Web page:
Hardly surprising, but still a depressing fact.

One important thing to note is that a lot of this is specific to the U.S. There are, oddly enough, quite a few other countries around the world, and they all have their own way of recording deaths. In some places, for example India, there has been a lot of criticism that the death reporting is shockingly bad and thus the country may be missing some or even the majority of their COVID-19 deaths. In other places, like Belgium, the death reporting is so good that it may explain the high COVID-19 death rates — they are simply picking up coronavirus deaths that other places have missed.

However, one thing remains true: most countries go to great lengths to ensure that deaths are correctly classified. Death reporting is incredibly important, and in most places it’s a detailed process that has to be checked carefully. In most cases, we can say with some certainty that deaths attributed to COVID-19 are, at best, a solid count, and at worst probably an underestimate. If anything, it’s likely that we are missing quite a few deaths that have been caused by coronavirus, but for whatever reason not picked up in our reporting systems, and thus the death count is actually higher than the reported figure.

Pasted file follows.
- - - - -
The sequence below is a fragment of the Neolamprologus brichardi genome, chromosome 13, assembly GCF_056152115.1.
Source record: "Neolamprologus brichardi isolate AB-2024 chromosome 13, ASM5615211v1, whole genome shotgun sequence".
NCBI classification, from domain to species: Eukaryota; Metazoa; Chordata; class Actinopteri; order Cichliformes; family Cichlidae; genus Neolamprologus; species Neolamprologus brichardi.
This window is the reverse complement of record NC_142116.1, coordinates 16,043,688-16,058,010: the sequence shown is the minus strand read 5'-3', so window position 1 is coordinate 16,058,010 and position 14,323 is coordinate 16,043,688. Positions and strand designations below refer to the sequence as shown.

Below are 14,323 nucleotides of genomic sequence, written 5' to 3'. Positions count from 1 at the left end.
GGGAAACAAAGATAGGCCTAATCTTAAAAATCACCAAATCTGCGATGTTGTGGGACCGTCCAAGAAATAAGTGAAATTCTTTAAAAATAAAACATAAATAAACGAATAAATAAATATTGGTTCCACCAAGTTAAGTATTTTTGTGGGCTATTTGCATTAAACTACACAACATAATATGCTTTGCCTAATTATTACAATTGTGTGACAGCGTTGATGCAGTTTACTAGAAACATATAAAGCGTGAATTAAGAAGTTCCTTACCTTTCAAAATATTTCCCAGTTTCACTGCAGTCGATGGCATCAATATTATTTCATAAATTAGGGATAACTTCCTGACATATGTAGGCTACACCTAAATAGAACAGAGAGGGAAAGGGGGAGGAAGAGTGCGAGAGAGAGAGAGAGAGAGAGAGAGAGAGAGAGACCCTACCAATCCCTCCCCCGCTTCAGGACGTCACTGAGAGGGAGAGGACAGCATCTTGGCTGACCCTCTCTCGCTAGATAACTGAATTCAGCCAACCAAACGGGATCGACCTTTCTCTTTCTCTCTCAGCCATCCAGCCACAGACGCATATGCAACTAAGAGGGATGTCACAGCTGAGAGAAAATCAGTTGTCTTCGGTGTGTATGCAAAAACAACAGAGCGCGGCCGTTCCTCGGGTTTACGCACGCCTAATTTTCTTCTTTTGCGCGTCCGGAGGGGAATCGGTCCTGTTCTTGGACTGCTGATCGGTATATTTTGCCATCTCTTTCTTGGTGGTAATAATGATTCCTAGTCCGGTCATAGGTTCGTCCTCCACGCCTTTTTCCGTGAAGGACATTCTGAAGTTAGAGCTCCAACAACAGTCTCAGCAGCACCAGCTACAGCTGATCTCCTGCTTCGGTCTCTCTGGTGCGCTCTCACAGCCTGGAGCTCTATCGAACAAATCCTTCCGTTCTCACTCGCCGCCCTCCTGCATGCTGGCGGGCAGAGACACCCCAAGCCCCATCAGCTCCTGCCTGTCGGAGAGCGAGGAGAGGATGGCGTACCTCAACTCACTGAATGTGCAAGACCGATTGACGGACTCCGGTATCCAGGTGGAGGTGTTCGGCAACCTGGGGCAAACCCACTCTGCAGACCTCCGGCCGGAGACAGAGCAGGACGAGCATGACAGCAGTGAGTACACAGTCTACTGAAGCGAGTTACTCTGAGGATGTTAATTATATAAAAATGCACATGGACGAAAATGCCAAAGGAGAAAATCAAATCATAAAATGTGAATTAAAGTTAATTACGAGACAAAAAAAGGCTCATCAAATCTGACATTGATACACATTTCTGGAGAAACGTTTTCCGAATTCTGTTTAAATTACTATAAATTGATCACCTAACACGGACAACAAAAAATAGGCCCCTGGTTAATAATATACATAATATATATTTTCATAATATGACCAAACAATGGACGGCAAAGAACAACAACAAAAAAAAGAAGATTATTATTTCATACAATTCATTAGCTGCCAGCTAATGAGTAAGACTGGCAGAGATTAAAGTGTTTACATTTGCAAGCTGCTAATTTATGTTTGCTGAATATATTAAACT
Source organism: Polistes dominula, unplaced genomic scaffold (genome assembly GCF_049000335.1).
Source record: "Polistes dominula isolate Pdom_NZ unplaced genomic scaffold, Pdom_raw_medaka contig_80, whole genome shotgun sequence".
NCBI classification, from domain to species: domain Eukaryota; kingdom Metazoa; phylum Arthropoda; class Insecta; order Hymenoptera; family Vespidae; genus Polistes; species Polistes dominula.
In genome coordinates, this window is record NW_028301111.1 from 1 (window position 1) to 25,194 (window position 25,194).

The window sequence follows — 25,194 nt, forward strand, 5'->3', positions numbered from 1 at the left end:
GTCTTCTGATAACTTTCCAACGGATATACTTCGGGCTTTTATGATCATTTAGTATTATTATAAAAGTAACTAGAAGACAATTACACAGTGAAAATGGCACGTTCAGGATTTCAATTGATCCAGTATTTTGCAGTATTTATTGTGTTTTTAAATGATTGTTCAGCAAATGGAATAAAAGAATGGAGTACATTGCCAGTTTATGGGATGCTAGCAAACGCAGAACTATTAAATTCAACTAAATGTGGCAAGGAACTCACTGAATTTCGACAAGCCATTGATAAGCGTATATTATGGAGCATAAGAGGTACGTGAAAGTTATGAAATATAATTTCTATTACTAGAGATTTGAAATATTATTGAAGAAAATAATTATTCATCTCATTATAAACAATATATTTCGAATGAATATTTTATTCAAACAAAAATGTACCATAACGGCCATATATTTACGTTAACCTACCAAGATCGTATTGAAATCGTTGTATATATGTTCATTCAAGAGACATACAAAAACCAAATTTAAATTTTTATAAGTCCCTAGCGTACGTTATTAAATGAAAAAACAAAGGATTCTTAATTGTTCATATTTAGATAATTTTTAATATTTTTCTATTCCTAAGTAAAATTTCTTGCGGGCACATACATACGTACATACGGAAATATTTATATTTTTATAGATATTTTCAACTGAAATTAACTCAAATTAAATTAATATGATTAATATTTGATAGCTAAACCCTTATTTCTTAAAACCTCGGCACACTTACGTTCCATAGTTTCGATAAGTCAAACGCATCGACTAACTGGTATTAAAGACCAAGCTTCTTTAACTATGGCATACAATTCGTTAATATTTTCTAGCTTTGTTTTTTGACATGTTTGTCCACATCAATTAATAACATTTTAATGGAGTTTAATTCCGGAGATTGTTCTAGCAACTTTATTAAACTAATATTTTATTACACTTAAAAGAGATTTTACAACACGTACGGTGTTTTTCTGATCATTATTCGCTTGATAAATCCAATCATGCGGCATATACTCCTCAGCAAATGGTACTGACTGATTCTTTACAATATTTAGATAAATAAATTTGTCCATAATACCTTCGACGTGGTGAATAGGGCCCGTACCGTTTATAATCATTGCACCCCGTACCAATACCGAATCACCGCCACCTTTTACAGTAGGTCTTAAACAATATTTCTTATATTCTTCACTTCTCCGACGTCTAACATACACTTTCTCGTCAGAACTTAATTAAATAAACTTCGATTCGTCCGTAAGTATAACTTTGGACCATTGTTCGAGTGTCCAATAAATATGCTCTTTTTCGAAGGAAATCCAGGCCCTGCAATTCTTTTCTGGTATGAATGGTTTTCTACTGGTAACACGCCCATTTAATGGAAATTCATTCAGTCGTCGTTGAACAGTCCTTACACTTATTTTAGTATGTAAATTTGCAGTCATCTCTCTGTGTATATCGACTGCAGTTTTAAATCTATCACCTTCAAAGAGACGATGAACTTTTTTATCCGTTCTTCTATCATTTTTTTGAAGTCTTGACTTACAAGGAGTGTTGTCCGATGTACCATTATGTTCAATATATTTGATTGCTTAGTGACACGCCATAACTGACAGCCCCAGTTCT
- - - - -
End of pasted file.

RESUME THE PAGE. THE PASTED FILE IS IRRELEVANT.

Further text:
And I say all of this as someone who has spent quite a bit of time studying COVID-19 death rates. I’ve now co-authored two studies looking at the fatality rates of COVID-19, and can say with some certainty that they are pretty good estimates, if probably a little low.

Unfortunately, while it may sound like a great thing, it’s total nonsense to suggest that most deaths attributed to COVID-19 were caused by something else, or that the people would’ve died anyway. From studies of excess fatalities we can say with a lot of certainty that the people who were killed by the coronavirus would be with us today if not for the infection.

As of today, the global toll from COVID-19 is 846,000.

Those deaths were, depressingly, caused by the disease itself, no matter what viral tweets may say.